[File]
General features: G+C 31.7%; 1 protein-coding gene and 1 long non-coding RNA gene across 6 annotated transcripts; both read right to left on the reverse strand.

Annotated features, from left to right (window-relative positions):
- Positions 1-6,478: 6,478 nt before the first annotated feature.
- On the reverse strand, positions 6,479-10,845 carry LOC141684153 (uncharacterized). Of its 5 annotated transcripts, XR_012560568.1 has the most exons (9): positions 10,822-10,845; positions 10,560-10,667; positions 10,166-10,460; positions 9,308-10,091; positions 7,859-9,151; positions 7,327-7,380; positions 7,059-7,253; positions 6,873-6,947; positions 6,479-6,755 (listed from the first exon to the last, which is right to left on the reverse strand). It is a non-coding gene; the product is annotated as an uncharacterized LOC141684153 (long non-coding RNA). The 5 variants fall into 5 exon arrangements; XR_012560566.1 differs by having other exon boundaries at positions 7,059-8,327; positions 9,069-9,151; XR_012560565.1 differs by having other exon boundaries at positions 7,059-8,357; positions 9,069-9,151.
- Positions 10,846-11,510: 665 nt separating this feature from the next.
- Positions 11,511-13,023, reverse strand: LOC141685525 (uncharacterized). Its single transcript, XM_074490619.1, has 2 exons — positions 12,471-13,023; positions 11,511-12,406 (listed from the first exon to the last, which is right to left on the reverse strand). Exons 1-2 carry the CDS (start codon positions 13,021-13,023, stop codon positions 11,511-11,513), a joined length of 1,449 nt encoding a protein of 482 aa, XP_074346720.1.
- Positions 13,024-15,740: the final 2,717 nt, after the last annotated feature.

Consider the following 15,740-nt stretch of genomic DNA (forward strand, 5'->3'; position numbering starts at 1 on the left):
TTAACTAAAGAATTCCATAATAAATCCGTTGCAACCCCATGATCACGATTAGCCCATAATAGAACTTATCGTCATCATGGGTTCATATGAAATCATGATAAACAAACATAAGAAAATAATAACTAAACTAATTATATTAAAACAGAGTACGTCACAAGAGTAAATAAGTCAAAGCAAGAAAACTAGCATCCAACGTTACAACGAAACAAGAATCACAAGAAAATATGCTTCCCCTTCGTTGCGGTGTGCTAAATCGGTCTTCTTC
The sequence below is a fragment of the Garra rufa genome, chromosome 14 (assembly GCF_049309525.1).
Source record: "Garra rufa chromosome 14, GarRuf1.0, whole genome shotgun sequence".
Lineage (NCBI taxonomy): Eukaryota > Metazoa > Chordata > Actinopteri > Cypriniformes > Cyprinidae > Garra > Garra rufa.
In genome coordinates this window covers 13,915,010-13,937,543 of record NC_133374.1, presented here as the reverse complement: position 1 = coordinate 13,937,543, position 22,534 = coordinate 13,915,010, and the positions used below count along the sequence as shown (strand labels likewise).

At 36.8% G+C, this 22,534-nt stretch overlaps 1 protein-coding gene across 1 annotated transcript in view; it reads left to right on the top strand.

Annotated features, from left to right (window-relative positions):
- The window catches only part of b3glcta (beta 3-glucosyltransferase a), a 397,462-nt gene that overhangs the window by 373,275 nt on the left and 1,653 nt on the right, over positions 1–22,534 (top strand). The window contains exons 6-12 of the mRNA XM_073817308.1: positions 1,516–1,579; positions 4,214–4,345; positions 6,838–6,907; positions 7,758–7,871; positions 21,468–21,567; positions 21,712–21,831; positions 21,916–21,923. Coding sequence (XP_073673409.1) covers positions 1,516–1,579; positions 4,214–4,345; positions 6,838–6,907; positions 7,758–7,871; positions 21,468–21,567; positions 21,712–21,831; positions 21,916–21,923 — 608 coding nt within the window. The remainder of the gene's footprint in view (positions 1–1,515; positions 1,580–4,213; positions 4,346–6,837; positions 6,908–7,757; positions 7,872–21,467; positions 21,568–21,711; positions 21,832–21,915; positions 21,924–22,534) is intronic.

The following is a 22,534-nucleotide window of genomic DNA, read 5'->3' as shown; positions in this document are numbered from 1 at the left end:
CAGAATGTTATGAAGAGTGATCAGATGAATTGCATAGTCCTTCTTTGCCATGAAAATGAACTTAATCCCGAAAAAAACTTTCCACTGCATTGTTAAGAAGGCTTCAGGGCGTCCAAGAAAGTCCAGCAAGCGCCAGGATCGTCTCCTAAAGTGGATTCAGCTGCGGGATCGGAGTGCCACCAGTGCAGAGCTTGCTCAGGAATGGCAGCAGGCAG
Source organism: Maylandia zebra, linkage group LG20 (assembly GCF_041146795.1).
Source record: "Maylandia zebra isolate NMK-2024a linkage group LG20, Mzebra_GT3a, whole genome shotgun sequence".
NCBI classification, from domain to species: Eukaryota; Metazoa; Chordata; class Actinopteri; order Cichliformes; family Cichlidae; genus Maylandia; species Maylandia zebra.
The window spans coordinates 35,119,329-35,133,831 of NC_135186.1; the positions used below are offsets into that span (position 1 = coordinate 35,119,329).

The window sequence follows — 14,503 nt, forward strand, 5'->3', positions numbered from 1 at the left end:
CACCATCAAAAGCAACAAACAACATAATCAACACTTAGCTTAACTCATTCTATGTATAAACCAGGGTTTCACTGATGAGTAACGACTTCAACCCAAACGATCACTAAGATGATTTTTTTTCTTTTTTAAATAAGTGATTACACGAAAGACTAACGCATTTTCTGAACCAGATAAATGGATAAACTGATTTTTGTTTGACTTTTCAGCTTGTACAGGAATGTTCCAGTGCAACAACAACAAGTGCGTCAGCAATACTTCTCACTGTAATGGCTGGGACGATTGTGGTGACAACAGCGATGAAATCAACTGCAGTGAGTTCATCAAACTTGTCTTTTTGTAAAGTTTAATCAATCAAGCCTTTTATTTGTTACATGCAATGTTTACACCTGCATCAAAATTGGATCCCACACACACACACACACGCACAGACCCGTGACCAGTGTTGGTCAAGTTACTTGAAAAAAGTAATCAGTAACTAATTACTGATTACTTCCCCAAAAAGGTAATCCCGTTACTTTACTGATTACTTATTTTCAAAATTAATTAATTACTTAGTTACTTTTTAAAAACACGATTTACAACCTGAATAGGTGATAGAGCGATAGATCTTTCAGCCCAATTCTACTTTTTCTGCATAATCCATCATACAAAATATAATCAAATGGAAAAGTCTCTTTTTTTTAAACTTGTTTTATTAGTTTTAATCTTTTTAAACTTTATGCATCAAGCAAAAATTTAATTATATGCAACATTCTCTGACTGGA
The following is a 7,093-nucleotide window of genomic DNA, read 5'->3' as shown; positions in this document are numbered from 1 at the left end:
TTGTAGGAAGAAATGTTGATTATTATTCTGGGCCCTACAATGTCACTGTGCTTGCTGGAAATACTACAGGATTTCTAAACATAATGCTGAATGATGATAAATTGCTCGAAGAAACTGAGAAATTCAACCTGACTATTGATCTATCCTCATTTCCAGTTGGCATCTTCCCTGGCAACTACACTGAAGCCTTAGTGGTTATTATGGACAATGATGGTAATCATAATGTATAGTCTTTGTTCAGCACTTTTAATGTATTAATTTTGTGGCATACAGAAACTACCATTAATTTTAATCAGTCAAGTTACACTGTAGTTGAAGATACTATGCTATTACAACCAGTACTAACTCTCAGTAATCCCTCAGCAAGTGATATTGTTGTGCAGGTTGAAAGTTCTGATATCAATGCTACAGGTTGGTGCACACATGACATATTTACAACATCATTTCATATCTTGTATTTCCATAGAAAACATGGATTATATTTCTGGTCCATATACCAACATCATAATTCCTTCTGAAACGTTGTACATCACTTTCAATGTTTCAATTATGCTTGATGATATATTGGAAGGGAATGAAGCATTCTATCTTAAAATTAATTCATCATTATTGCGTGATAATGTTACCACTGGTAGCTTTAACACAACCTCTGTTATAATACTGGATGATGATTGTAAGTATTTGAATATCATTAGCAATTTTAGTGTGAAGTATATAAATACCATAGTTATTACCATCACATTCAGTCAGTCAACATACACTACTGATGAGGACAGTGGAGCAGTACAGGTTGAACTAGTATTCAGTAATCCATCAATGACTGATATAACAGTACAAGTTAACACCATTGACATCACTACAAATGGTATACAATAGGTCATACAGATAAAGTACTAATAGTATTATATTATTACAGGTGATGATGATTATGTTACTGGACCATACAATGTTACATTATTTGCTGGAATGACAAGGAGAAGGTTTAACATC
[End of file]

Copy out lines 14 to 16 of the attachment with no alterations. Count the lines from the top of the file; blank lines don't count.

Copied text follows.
At 36.8% G+C, this 22,534-nt stretch overlaps 1 protein-coding gene across 1 annotated transcript in view; it reads left to right on the top strand.

Annotated features, from left to right (window-relative positions):
- The window catches only part of b3glcta (beta 3-glucosyltransferase a), a 397,462-nt gene that overhangs the window by 373,275 nt on the left and 1,653 nt on the right, over positions 1–22,534 (top strand). The window contains exons 6-12 of the mRNA XM_073817308.1: positions 1,516–1,579; positions 4,214–4,345; positions 6,838–6,907; positions 7,758–7,871; positions 21,468–21,567; positions 21,712–21,831; positions 21,916–21,923. Coding sequence (XP_073673409.1) covers positions 1,516–1,579; positions 4,214–4,345; positions 6,838–6,907; positions 7,758–7,871; positions 21,468–21,567; positions 21,712–21,831; positions 21,916–21,923 — 608 coding nt within the window. The remainder of the gene's footprint in view (positions 1–1,515; positions 1,580–4,213; positions 4,346–6,837; positions 6,908–7,757; positions 7,872–21,467; positions 21,568–21,711; positions 21,832–21,915; positions 21,924–22,534) is intronic.